Did India have economists before 1947? If so, how many? Who were they? What did they do? Until J. Krishnamurty decided to find out, these questions had not been asked in a any serious manner. But as an economic historian with a mission, he sets out in this book to show that economics in India was thriving even before Independence. Method is always a problem. How does one go about proving whatever it is that you want to prove? Krishnamurthy could have written a book of shot biographies but obviously, the scantiness of the personal details would have been a deterrent. So he has chosen to do the next best thing: he has compiled a set of papers written by Indian economists between 1900 and 1945. There are 13 papers in this book written by Indian economists before India became independent.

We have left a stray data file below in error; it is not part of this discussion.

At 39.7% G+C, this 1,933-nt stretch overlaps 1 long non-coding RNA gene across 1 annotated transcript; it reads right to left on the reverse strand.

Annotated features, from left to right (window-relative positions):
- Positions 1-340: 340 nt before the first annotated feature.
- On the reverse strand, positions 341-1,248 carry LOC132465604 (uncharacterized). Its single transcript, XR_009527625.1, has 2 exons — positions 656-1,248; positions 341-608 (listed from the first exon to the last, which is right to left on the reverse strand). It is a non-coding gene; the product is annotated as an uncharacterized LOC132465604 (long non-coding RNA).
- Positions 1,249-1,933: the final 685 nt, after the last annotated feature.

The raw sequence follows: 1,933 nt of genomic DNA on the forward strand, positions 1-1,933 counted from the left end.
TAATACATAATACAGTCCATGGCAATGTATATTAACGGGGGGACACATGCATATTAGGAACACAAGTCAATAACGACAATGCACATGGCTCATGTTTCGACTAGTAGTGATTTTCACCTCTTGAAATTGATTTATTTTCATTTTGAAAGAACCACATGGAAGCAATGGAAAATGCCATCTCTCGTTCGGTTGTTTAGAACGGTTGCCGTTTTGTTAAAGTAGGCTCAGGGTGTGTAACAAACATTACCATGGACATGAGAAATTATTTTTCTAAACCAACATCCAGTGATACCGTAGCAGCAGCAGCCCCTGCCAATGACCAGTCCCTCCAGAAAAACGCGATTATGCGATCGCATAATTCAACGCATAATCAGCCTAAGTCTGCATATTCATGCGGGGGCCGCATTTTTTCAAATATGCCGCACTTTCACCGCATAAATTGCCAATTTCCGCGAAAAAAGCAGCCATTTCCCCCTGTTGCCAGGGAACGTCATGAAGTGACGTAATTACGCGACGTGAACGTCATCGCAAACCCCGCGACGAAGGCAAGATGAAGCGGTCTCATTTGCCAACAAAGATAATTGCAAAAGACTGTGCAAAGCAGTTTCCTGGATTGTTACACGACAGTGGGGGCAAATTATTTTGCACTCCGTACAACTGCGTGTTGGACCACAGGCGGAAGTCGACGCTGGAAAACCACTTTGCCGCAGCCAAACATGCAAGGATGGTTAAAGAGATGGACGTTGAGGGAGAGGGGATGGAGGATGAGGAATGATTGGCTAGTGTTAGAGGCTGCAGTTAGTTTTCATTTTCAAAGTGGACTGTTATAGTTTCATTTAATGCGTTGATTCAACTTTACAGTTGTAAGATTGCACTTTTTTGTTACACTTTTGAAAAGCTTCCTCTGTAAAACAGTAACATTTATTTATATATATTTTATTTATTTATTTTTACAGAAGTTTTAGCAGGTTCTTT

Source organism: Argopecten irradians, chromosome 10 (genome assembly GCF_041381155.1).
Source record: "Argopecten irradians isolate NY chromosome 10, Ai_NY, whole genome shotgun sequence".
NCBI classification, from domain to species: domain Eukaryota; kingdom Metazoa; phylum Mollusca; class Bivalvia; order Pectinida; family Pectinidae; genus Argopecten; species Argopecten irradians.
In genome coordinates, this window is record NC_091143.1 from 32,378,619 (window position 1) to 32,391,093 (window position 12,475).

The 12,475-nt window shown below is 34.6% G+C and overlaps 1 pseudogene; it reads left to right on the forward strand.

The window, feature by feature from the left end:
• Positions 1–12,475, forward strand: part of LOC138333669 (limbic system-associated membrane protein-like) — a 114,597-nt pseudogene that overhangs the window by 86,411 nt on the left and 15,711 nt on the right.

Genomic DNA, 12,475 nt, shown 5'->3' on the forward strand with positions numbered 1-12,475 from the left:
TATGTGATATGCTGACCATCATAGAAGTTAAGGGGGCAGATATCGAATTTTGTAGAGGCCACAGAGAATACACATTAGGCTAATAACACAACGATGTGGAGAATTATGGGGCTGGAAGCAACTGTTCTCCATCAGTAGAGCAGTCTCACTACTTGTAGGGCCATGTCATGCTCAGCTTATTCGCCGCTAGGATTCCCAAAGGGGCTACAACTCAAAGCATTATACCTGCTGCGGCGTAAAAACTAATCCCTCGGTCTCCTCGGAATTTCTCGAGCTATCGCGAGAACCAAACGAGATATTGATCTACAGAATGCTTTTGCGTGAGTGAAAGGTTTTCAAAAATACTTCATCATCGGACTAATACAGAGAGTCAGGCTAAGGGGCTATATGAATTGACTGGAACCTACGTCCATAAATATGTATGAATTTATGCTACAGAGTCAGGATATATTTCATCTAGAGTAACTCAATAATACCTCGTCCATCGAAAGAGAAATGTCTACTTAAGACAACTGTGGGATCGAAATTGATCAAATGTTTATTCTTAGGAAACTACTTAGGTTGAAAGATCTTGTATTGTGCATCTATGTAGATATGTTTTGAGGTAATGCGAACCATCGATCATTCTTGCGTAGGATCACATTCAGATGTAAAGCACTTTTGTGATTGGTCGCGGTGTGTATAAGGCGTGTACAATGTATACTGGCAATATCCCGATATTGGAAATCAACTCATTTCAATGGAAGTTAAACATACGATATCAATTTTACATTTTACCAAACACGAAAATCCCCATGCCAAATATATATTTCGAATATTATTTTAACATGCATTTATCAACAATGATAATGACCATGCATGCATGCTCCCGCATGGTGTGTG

It is a fascinating glimpse into the way Indians economists looked at monetary and fiscal policy, protection, employment and labour market conditions, credit systems, industry, rural economy, women in development, macroeconomic policy, environmental economics, and so on as.
Krishnamurthy, who was a tutor at the Delhi School of Economics when I was a student there, told me, ‘It’s a personal voyage. I’m an Indian economist. But I had to find out, when did this business start? And I find that more than 80 years ago there were Indian economists being trained in Cambridge and other places doing extraordinary work of whom most people today are quite unaware. The articles were written mostly during a period when development economics was not fashionable in the West. But India’s economists could not afford to be anything but development economists because their own country faced basically a development problem and they were responding to that. Many concepts and ideas such as surplus labour, disguised unemployment and applying Keynesian economics to protection had already been worked out by that generation of economists.’